Jim Fitzpatrick:
Yeah, yeah. I’ve seen some companies that have actually taken their staff and said, look, do a testimonial for the company. It helps us to get the best talent that’s out there, which helps all of us in the company, okay grow. Because every employee knows that the company needs more people, more good people. So there are companies out there that have actually called on their own associates to do a testimonial type video. I mean from the heart to say, what do you think about our company and working here? And then push that out on social media for the company. Or maybe even push it out in the individuals, the employees social media site as well to talk to their friends and family about what it’s like to work for the company. You never know where your next best candidate’s going to come from, right? In addition…

Joseph Michelli:
Well, and I have a big advocate of measuring how likely your employees are to recommend you to their friends and colleagues. It’s called the Enet promoter score, the employee net promoter score, and really measuring that and getting to root causes. What’s contributing to you not wanting to recommend family or friends here. What do we need to be working on as an organization, again within our finite set of resources? Where do we need to emphasize experiences for you? I think there’s that. Zappos is a company I consulted for a long time would on hiring encourage you to get a Twitter account. They didn’t tell you what to say. They just trusted that you’re going to spend a lot of time at work and if you had a social media account and your social policy was just use good judgment and if you gave people good human experiences, they would be talking about that. ‘Cause what do we talk about? We talk work, our family, our recreational interests. So let’s create a great work environment and encourage people just to be authentic and give them reasons to say good things about us.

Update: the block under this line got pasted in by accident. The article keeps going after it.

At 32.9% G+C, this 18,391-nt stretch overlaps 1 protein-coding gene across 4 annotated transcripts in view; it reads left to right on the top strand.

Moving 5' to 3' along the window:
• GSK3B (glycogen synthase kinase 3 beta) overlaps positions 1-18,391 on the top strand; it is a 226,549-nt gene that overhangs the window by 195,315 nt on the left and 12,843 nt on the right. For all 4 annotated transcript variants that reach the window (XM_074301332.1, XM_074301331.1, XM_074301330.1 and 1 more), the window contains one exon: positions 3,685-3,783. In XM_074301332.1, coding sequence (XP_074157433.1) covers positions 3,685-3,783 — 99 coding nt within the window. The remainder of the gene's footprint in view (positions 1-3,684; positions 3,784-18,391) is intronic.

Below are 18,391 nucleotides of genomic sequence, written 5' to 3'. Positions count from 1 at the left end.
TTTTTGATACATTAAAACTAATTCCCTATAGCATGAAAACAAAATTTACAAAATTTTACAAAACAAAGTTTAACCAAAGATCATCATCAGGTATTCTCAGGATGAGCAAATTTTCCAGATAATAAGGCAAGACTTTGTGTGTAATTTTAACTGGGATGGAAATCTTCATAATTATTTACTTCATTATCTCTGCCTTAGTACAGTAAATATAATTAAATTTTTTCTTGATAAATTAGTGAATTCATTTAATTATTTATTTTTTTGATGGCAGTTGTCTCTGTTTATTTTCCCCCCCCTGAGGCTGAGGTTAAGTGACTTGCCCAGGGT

Jim Fitzpatrick:
Yeah, no question. And used to be that companies would say, don’t put anything on about the company. Don’t, if you’re going to take a picture, don’t take it, don’t post it. And I think that that’s a mistake now. I think to your point, you’re right, get out there and get into everybody’s network. And also to your point, make sure that you are running those surveys with your employees to make sure that how can we be better as a company to serve you as our associate and…

Joseph Michelli:
Put it on your managers. I literally think managers should be held accountable to creating engaging workforces. That’s part of their job. It should show up in the productivity of their employees, but it also should show up in the overall emotional sense of their work that employees carry. And managers who don’t do that, I think need to be coached and developed to make sure that they do create those kind of work environments.

Jim Fitzpatrick: